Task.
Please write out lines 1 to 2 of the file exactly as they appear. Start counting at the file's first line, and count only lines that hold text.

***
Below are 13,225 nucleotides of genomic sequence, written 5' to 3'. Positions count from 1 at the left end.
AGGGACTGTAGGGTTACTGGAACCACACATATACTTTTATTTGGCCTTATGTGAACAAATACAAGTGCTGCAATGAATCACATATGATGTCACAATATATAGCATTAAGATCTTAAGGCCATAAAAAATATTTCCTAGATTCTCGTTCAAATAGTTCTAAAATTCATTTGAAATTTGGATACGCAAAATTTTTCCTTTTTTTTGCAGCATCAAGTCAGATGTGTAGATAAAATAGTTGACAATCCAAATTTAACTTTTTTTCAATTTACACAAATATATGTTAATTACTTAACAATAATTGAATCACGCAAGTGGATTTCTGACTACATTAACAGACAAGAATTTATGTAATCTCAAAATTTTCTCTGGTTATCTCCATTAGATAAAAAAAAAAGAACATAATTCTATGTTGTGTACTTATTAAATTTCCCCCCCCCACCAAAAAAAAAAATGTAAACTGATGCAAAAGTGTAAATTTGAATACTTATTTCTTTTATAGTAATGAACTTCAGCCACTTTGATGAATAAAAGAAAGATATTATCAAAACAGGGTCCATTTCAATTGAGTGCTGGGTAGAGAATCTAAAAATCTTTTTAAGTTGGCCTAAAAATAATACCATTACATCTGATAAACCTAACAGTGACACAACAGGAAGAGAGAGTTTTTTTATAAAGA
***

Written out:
Below are 13,225 nucleotides of genomic sequence, written 5' to 3'. Positions count from 1 at the left end.
AGGGACTGTAGGGTTACTGGAACCACACATATACTTTTATTTGGCCTTATGTGAACAAATACAAGTGCTGCAATGAATCACATATGATGTCACAATATATAGCATTAAGATCTTAAGGCCATAAAAAATATTTCCTAGATTCTCGTTCAAATAGTTCTAAAATTCATTTGAAATTTGGATACGCAAAATTTTTCCTTTTTTTTGCAGCATCAAGTCAGATGTGTAGATAAAATAGTTGACAATCCAAATTTAACTTTTTTTCAATTTACACAAATATATGTTAATTACTTAACAATAATTGAATCACGCAAGTGGATTTCTGACTACATTAACAGACAAGAATTTATGTAATCTCAAAATTTTCTCTGGTTATCTCCATTAGATAAAAAAAAAAGAACATAATTCTATGTTGTGTACTTATTAAATTTCCCCCCCCCACCAAAAAAAAAAATGTAAACTGATGCAAAAGTGTAAATTTGAATACTTATTTCTTTTATAGTAATGAACTTCAGCCACTTTGATGAATAAAAGAAAGATATTATCAAAACAGGGTCCATTTCAATTGAGTGCTGGGTAGAGAATCTAAAAATCTTTTTAAGTTGGCCTAAAAATAATACCATTACATCTGATAAACCTAACAGTGACACAACAGGAAGAGAGAGTTTTTTTATAAAGA